5 Ways to Age-Proof Your Muscles

“My focus is to be active at age 90, or 110, which means maintaining muscle quality,” says 38-year-old Andy Galpin, Ph.D., who’s a former weightlifting champion; a professor of muscle physiology at California State University, Fullerton; and a coach to elite strength athletes. By “quality,” he means functional muscle strength and muscle size. Both keep you on the move, living longer, and stronger. What most people don’t know: “No single type of exercise is going to get you there,” he says. Instead, here’s everything Galpin does to build and sustain his own muscle quality.

Get enough protein

One of the biggest drivers of aging-related health is- sues—even diabetes—is a loss of muscle quality. To counter that loss, protein is the jam: It provides the building blocks for muscle tissue and increases protein synthesis for muscle growth. A gram of protein per pound of bodyweight every day is good, but I’ll usually do more than that. As you get into midlife, you become desensitized to the same stimulus. So past age 40, shoot for 1.3 or even 1.5 grams per pound.

Go beyond a weekly plan

As you age, recovery is slower: The activation of DNA to regrow muscle tissue and the transit of waste products out of the muscles are slower. Testosterone is typically lower. So while younger folks can program on a weekly rhythm—legs on Monday, back on Wednesday, etc.—as you get older, it behooves you to think a rotation might take ten or 14 days. Plan what you want to accomplish every month—strength work, cardio, HIIT—but don’t worry about doing things on the same day of the week. If I’m sore and tight on a day I was going to do intervals, I’ll do the sauna or Jacuzzi, then do the intervals the next day.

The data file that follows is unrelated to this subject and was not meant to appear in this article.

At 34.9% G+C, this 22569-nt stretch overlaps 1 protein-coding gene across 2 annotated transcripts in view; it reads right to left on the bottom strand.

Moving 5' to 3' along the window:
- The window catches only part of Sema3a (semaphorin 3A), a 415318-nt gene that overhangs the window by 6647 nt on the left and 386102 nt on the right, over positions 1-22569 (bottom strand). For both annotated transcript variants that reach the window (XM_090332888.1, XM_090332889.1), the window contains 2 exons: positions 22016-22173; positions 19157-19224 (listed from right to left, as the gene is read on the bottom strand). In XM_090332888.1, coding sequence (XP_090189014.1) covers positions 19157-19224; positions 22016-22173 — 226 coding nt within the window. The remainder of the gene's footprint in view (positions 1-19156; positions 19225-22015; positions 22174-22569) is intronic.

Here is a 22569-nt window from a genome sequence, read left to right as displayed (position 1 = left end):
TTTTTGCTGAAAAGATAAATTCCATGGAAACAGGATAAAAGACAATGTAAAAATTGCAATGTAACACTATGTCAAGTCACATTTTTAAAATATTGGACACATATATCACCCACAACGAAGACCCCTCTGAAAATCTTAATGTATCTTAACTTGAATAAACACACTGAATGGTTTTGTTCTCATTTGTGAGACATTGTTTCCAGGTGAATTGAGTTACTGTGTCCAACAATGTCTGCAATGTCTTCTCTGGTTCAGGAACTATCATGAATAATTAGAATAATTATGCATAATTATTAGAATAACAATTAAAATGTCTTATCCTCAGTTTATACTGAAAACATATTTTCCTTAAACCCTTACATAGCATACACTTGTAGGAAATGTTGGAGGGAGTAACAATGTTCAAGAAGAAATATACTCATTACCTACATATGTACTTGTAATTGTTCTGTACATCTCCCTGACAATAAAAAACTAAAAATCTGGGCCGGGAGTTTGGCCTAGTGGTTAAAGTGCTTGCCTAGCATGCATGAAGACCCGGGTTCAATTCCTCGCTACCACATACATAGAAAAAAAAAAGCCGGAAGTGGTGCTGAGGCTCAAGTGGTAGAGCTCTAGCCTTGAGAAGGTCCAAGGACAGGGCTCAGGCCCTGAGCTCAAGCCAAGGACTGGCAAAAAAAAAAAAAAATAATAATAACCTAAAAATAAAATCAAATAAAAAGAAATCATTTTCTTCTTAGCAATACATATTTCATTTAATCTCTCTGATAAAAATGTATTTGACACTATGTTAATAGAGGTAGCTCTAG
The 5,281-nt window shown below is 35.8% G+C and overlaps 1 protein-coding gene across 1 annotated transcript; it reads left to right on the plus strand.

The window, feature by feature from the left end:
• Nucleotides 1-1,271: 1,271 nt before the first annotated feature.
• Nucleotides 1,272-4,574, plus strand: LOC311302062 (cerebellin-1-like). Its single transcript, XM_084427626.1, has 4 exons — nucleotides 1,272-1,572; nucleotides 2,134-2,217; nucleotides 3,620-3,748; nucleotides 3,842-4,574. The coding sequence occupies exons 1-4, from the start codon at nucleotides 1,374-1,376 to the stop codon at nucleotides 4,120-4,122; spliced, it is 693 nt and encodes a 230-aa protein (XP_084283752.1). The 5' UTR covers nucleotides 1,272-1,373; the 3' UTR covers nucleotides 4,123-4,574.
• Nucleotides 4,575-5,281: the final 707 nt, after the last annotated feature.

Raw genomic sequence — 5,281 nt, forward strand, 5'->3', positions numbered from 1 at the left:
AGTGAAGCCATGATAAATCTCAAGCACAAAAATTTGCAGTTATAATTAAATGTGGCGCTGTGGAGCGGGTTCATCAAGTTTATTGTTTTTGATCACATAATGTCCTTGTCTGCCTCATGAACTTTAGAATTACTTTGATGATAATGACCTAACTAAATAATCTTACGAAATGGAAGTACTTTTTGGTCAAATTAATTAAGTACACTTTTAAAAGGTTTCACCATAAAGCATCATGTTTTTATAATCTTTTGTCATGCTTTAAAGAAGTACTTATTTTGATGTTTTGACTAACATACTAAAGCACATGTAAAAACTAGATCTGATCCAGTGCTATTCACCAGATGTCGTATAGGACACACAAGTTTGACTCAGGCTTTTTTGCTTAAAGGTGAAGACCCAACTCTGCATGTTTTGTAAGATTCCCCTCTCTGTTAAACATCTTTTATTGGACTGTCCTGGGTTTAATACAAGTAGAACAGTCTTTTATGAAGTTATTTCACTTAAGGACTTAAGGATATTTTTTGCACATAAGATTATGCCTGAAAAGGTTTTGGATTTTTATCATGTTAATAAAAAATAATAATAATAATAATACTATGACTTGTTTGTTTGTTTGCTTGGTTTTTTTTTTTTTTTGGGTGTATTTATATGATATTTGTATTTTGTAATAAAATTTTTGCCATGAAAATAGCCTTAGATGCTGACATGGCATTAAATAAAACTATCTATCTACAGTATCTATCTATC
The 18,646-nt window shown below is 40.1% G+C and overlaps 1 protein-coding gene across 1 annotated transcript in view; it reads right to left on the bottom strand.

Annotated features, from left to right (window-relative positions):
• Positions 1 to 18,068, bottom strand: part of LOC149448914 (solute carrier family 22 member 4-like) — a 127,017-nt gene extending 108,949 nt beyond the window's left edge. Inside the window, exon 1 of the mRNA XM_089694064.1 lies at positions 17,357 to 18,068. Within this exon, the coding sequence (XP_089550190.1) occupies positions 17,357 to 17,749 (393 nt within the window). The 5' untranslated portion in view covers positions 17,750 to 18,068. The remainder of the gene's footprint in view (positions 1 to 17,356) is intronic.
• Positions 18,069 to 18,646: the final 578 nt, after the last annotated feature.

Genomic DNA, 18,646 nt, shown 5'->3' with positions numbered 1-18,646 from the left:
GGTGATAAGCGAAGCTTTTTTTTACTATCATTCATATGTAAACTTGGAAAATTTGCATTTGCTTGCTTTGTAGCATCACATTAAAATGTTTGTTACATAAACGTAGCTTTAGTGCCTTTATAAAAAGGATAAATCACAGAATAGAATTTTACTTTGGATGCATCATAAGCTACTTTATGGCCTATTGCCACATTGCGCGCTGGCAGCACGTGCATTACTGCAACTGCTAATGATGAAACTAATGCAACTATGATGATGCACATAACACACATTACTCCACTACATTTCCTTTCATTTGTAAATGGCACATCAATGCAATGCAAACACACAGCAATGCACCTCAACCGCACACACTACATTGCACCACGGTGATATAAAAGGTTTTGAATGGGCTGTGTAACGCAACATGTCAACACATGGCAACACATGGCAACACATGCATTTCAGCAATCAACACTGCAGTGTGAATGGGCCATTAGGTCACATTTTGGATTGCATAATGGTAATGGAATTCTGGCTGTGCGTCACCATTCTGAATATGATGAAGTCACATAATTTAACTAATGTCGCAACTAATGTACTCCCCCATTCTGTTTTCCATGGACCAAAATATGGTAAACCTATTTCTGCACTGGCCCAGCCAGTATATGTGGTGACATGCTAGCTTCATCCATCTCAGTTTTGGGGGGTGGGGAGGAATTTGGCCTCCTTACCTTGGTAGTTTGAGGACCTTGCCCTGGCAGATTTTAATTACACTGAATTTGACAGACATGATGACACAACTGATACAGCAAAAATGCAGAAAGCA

Split your routine smarter

To be efficient, I usually default to total-body workouts instead of a split routine, because you hit more muscle more often. Almost 60 percent of your muscle mass is below your belly button, so it should be 60 percent of your training as well. And to get a good workout, don’t be so fixated on the exercise or the device. Kettlebells aren’t magic; bands aren’t magic. None of this stuff matters as much as people think. Execution, consistency, and how hard you’re trying matter most.

Use heat to nourish your muscles

When I’m trying to enhance recovery, I like heat, which increases blood flow. It’s practical—you don’t have to know where to place the electrode or rub the cream. You just get in a bathtub and everything is taken care of: Waste products come out of the muscles; nutrients go in. Make sure you get your body really hot in a bath or sauna for 15 to 20 minutes—a shower probably won’t do it.

Experiment with recovery

There’s not a lot of clear science behind recovery products that help your muscles repair after a workout, yet there’s some merit to them. I think there’s strong potential for CBD and use Soul CBD Rapid Relief cream. I’ve used Normatec boots for years, which increase circulation in your legs, and Mark Pro electrical stimulation. Cryo can be okay for muscle soreness, but a ten- to 15-minute ice bath in 50-degree water is far more effective.

This article originally appeared in the December 2021 issue of Men’s Health.

Andrew Heffernan, CSCS is a health, fitness, and Feldenkrais coach, and an award-winning health and fitness writer.

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